october wrap up/the end of #arctober

Well October has come and gone. Is it just me or did the month just fly by? I could have sworn it was September a day ago. Regardless, it was a pretty great month. I hosted a fun little event called #arctober where I challenged everybody to read ARCs for the whole month. I think it went well and I hope whoever participated had fun.

Alright, here are all the books I read, including non ARCs, along with ratings and favorites. Links to my reviews are located at the bottom.

books read:


Total books read: 16

Favorite books: 3 (One Dark Throne, Saving It, Wonder Woman: Warbringer)

Average Rating: 4.125 stars

ARCs read: 11 (Just One of the Boys, Approximately Yours, Beautiful Animals, The Wife Between Us, Girls Made of Snow and Glass, The Murders of Molly Southbourne, Saving It, Disturbed, The House on Foster Hill, The Girl Who Lived, The First Kiss Hypothesis)

Owned books read: 4 (One Dark Throne, Beautiful Animals, The Wife Between Us, Girls Made of Snow and Glass)

links to reviews:

Just One of the Boys

Approximately Yours

One Dark Throne

Beautiful Animals

The Wife Between Us

Girls Made of Snow and Glass

Dangerous Games

The Murders of Molly Southbourne

Saving It

Wonder Woman: Warbringer


Heir of Fire

The House on Foster Hill

The Duchess

The Girl Who Lived

The First Kiss Hypothesis





arc review: the first kiss hypothesis

the first kiss hypothesis

A special thank you goes out to Entangled Teen publishing for allowing me to read this early. All thoughts and opinions are my own. 

expected publication: november 6

What a fun contemporary! Although, contemporaries are usually always fun. There were so many positives in this book, it made my heart happy. Even though the MCs drove me a bit nuts at times with their really irritating teenage thought processes. But hey, teenagers of all ages drive me nuts. I think it’s because I’m old.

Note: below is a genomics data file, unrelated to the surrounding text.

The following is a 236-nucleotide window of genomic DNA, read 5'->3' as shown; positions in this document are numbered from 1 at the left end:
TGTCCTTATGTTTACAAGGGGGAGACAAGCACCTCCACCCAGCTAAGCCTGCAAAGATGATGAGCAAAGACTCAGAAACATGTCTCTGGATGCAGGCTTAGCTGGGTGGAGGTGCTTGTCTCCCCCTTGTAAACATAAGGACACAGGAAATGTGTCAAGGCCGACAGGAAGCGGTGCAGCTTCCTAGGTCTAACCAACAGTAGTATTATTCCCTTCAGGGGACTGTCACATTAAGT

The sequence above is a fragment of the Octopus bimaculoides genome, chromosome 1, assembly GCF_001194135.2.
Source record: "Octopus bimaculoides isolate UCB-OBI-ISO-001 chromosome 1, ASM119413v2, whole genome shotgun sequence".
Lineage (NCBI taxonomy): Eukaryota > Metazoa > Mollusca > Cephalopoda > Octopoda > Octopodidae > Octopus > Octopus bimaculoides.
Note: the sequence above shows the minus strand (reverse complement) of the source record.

Like I said, this book has a lot of positives. One them is that Nora is huge into science and is all about advocacy for a variety of different things, like autism and tortoises. Which is amazing! So many girls don’t pursue science because it’s not “girly” or considered an appropriate career for women. So major shout out to the author, Christine Mandelski, for showing that girls can be into science and it’s completely okay. The side character, Abby, was also involved in science, which is another added bonus.

There was also really good representation of anxiety while driving. I know that it’s a bit of a minor thing but driving can be so anxiety inducing. I didn’t get my license until I was 18 years old because I was utterly terrified of driving. What Nora experiences while driving is a very real fear and I completely understand it.

The concept of the plot was very interesting. Nora is trying to find the right boy for her by kissing them and get hit with that spark, like her grandparents had. She has kissed a ton of guys and it made her a bit of social outcast at school, which is sad. But Nora is a scientist and is determined to get an answer to hypothesis.

Eli was the real star of the show. His POV was hilarious. He sounded like such a typical guy and it made me laugh! He knew when he was being a horrible person and (eventually) owned up to it. Plus, I love how much he loves his brother, Ari, who is on the spectrum.

Overall, this was a great read. Nora and Eli were hilarious, with Eli stealing the show. The concept, I think, was original and it was done very well. There was love and acceptance for girls involved in science and education on those on the autism spectrum. I couldn’t be more pleased with this book.



arc review: the girl who lived

the girl who lived

A special thank you goes out to Netgalley and Greyson Media, LLC for allowing me to read this early! All thoughts and opinions are my own!

expected publication: november 4

Now that this book is over, I can finally catch my breath and just relax. Because that book was a whirlwind of non stop action from start to finish with so much intensity. It had twists and turns that I didn’t see coming. I didn’t know who to trust. I felt like I was losing my mind, trying to figure out what was going to happen next or who the bad guy was.

A special touch that I liked was that we got the POV of the killer for a few chapters. It was nice to see their thought process and their thoughts on what was going on. I wish it could have lasted longer but I’m glad with what I got. It added a more sinister element to this book.